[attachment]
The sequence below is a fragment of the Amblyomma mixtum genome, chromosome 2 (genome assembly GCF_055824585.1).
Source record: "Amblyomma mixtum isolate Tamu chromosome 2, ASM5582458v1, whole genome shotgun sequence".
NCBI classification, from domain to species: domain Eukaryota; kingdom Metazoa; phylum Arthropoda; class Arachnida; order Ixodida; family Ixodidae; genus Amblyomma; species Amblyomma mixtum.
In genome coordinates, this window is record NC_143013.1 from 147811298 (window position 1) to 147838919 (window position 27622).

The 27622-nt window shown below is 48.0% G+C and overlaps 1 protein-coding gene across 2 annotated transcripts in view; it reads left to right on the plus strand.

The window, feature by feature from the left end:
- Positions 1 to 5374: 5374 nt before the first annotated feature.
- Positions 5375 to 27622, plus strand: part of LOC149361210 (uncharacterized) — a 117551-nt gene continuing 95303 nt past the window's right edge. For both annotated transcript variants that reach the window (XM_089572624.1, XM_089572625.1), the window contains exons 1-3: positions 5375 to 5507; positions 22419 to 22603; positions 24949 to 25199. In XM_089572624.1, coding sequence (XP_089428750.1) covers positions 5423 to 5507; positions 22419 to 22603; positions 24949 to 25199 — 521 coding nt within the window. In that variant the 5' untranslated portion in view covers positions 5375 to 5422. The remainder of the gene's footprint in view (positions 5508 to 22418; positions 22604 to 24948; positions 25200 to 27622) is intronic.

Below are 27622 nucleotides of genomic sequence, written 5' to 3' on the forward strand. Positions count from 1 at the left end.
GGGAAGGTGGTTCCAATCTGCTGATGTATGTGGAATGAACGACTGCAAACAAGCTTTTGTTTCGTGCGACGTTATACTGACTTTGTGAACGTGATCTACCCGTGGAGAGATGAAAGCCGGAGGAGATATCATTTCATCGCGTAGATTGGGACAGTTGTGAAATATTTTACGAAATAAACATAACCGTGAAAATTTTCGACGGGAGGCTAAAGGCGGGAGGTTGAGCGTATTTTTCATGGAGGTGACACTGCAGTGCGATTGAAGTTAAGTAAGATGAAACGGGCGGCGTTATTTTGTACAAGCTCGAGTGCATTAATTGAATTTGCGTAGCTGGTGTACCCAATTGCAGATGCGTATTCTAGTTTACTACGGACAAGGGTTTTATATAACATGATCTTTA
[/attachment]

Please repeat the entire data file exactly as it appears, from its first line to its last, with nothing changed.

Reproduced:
The sequence below is a fragment of the Amblyomma mixtum genome, chromosome 2 (genome assembly GCF_055824585.1).
Source record: "Amblyomma mixtum isolate Tamu chromosome 2, ASM5582458v1, whole genome shotgun sequence".
NCBI classification, from domain to species: domain Eukaryota; kingdom Metazoa; phylum Arthropoda; class Arachnida; order Ixodida; family Ixodidae; genus Amblyomma; species Amblyomma mixtum.
In genome coordinates, this window is record NC_143013.1 from 147811298 (window position 1) to 147838919 (window position 27622).

The 27622-nt window shown below is 48.0% G+C and overlaps 1 protein-coding gene across 2 annotated transcripts in view; it reads left to right on the plus strand.

The window, feature by feature from the left end:
- Positions 1 to 5374: 5374 nt before the first annotated feature.
- Positions 5375 to 27622, plus strand: part of LOC149361210 (uncharacterized) — a 117551-nt gene continuing 95303 nt past the window's right edge. For both annotated transcript variants that reach the window (XM_089572624.1, XM_089572625.1), the window contains exons 1-3: positions 5375 to 5507; positions 22419 to 22603; positions 24949 to 25199. In XM_089572624.1, coding sequence (XP_089428750.1) covers positions 5423 to 5507; positions 22419 to 22603; positions 24949 to 25199 — 521 coding nt within the window. In that variant the 5' untranslated portion in view covers positions 5375 to 5422. The remainder of the gene's footprint in view (positions 5508 to 22418; positions 22604 to 24948; positions 25200 to 27622) is intronic.

Below are 27622 nucleotides of genomic sequence, written 5' to 3' on the forward strand. Positions count from 1 at the left end.
GGGAAGGTGGTTCCAATCTGCTGATGTATGTGGAATGAACGACTGCAAACAAGCTTTTGTTTCGTGCGACGTTATACTGACTTTGTGAACGTGATCTACCCGTGGAGAGATGAAAGCCGGAGGAGATATCATTTCATCGCGTAGATTGGGACAGTTGTGAAATATTTTACGAAATAAACATAACCGTGAAAATTTTCGACGGGAGGCTAAAGGCGGGAGGTTGAGCGTATTTTTCATGGAGGTGACACTGCAGTGCGATTGAAGTTAAGTAAGATGAAACGGGCGGCGTTATTTTGTACAAGCTCGAGTGCATTAATTGAATTTGCGTAGCTGGTGTACCCAATTGCAGATGCGTATTCTAGTTTACTACGGACAAGGGTTTTATATAACATGATCTTTA